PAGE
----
In 2003, state legislators in capitals throughout the country passed more than 42,000 laws alone on issues ranging from healthcare to homeland security. The year before that, they spent more than $1 trillion in taxpayer money.
But state legislators work in environments ripe for conflicts of interest. Thirty-nine states have lawmakers who meet part time. When not in session, representatives pursue other careers, frequently ones regulated by the states.
States maintain weak procedures for gathering information on lawmakers to outside ties with internal programs, such as legal services, education, farming and oil. Three states, Idaho, Michigan and Vermont, have no procedures in place.
“But researchers at the Center for Public Integrity have taken the window-dressing off state ethics laws and placed detailed information on lawmakers’ private financial interests at the fingertips of the public,” said Leah Rush, director of state projects for The Center for Public Integrity.
“Personal Politics” features a one-of-a-kind database that allows reporters and citizens to search legislators’ private financial interests, including outside jobs, investments, directorships and closely held business interests by name, ZIP code, outside tie or industry.
In 2002, center researchers began collecting financial disclosure statements filed by almost 7,000 state lawmakers in the 47 states that require disclosure of possible conflicts of interests.
“From ordering the documents to scanning the filings to entering the data to coding the records by industry to building the Web site – every aspect of this project took up so much time,” said Rush. “Keeping the ‘to-do’ list straight over a two-year time period was a challenge.”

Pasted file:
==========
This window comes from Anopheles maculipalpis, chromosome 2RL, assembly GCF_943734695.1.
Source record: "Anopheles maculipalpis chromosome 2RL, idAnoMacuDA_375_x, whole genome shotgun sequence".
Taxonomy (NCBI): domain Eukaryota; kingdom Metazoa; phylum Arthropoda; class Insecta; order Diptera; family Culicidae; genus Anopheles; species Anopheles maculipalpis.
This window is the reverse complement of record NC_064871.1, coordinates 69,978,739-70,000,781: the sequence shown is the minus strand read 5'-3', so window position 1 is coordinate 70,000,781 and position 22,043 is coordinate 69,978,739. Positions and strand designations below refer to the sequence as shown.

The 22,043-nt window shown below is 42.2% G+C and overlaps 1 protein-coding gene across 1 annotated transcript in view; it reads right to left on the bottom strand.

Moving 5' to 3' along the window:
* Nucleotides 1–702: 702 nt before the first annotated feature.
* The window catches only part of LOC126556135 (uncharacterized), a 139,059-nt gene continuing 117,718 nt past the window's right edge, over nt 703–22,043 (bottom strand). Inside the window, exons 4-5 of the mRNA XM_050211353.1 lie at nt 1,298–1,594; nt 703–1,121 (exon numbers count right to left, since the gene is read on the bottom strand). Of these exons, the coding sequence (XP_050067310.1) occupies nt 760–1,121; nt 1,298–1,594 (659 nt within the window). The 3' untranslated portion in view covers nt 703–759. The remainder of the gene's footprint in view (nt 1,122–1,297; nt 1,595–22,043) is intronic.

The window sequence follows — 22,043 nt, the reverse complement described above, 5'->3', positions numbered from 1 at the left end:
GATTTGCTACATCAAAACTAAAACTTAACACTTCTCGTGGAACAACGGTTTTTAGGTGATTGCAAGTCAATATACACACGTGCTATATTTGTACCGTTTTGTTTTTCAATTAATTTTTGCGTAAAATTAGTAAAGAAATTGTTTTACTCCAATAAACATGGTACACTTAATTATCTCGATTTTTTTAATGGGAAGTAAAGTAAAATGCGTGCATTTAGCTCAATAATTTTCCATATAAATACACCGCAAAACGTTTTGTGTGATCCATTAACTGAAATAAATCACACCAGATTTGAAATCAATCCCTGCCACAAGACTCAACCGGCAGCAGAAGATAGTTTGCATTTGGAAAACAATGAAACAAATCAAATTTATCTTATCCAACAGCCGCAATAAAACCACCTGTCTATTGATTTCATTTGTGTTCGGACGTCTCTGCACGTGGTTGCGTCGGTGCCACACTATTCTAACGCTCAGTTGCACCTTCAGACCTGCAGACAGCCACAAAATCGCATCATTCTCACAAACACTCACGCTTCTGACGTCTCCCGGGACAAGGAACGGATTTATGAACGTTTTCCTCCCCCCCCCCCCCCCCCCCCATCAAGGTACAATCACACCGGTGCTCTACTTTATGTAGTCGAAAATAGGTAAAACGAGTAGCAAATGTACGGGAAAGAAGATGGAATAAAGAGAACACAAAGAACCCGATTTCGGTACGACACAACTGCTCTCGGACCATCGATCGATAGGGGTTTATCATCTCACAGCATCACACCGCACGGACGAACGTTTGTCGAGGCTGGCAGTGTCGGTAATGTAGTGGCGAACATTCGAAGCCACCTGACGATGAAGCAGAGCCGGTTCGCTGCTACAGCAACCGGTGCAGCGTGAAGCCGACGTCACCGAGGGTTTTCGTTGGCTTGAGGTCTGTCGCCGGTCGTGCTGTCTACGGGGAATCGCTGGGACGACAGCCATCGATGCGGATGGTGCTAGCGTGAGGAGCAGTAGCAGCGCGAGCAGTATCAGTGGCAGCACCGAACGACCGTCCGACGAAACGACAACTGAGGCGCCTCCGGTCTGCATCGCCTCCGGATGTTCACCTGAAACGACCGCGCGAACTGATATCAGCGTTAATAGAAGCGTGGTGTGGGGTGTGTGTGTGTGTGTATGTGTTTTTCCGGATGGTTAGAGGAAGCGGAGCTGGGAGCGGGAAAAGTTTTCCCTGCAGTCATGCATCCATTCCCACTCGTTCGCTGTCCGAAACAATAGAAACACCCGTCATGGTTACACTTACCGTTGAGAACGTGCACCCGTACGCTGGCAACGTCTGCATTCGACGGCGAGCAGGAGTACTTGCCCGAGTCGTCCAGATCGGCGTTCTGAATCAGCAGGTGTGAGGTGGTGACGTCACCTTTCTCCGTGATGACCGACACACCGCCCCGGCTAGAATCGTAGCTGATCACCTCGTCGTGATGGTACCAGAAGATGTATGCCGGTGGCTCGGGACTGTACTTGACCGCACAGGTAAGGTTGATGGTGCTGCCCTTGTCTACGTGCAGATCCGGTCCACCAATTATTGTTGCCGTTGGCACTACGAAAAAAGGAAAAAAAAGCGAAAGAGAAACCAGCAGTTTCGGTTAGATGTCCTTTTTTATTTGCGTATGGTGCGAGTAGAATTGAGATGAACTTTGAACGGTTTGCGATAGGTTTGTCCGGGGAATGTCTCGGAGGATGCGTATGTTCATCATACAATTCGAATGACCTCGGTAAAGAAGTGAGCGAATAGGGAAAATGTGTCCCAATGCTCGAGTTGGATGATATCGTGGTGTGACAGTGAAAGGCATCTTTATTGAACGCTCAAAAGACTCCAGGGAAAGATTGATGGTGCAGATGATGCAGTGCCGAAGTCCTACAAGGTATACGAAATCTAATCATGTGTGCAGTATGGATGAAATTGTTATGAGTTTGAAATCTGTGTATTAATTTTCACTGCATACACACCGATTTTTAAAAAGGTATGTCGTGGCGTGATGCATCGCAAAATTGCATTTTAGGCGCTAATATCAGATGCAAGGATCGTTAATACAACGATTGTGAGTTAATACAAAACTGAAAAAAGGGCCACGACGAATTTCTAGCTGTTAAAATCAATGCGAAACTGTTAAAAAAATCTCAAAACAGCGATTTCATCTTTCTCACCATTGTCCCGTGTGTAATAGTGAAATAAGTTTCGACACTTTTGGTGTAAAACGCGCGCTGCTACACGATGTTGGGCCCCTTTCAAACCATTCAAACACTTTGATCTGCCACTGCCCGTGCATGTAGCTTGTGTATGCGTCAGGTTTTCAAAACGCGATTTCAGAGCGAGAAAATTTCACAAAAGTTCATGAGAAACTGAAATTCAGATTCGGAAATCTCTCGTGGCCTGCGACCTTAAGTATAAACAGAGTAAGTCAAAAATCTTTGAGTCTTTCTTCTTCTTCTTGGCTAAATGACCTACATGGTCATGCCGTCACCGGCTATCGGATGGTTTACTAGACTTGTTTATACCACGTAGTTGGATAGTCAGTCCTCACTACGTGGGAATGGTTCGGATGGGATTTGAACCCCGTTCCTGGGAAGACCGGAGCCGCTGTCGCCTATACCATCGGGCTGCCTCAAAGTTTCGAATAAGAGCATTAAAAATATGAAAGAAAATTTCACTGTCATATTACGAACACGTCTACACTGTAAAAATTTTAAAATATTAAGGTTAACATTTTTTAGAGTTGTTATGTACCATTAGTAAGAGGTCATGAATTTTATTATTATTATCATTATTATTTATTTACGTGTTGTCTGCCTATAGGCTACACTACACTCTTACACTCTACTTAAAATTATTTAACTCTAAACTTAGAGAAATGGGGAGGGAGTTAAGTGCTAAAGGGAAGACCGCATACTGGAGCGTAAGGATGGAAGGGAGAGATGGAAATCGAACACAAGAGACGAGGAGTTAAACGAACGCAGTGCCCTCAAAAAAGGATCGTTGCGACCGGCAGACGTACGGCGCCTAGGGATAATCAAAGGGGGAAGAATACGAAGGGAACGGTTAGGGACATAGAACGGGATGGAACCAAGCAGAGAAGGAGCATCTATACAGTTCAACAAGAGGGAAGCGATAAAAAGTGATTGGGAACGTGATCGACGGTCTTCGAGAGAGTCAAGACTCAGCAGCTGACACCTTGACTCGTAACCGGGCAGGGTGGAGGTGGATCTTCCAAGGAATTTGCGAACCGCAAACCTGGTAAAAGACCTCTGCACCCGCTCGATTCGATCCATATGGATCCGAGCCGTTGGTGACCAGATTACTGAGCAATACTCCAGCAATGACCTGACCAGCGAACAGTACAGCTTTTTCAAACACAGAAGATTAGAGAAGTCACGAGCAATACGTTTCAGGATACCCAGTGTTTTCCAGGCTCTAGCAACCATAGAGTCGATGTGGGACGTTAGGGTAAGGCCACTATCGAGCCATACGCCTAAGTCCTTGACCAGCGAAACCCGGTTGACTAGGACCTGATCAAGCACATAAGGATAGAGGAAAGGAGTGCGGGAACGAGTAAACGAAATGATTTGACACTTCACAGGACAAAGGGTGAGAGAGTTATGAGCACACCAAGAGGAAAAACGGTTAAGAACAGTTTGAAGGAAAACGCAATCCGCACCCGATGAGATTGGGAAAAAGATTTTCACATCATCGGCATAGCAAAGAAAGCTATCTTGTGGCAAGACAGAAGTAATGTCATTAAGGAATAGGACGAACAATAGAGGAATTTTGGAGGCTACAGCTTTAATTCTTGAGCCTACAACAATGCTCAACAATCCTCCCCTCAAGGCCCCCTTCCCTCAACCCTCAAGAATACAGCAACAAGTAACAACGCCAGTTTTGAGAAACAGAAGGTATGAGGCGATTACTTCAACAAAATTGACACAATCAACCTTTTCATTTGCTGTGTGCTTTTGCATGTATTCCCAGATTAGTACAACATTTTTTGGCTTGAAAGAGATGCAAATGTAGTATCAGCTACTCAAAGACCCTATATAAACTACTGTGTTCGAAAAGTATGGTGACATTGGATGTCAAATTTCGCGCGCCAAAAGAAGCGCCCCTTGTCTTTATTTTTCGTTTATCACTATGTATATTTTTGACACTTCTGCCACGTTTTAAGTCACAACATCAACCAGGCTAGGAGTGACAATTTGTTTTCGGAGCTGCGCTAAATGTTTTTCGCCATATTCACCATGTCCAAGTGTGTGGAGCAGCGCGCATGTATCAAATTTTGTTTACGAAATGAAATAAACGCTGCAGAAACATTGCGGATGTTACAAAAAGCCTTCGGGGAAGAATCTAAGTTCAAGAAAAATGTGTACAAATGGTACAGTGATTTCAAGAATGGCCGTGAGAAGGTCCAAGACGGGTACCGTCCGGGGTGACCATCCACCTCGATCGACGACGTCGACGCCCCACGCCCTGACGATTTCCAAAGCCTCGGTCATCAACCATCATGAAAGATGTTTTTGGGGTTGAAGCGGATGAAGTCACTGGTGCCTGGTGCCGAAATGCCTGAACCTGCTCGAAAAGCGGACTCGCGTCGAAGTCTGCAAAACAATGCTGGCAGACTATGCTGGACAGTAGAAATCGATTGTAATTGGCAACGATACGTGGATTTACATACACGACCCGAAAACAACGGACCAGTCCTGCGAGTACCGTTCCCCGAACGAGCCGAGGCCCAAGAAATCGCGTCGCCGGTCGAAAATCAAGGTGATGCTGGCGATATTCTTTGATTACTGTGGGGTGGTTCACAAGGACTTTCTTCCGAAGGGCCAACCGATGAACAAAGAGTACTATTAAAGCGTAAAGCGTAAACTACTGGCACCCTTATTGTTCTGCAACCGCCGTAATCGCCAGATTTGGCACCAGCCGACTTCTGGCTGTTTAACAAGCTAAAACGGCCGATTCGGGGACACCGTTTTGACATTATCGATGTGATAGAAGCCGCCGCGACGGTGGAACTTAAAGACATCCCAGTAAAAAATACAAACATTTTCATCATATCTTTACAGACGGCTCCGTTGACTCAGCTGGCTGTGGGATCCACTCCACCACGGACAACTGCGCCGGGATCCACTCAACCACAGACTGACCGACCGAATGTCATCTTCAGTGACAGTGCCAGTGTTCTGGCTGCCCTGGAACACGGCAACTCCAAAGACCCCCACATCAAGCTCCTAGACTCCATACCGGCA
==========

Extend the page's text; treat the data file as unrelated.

Major findings from the center’s report:
Eight states define reportable employment so narrowly that lawmakers can avoid disclosing huge sources of salaries and wages. Louisiana, for example, requires only reporting salaries earned from another government agency or gambling interest.
A dozen states don’t require legislators to report any of their real estate holdings.
In some states, spouses are virtually invisible. Twelve do not require legislators to say where their spouses are employed. Fifteen don’t ask for information about their investments and 20 exclude their property holdings from disclosure.
In September 2004, the release of “Personal Politics” prompted interests from more than 67 print publications and more than 10 radio/TV broadcasts. At least five states have improved their disclosure process since the report.
“The center’s one-of-a-kind work contributes mightily to a more informed citizenry that is better able to hold its leadership accountable,” said the judges. “The center’s work on this project is an outstanding example of public service in journalism.”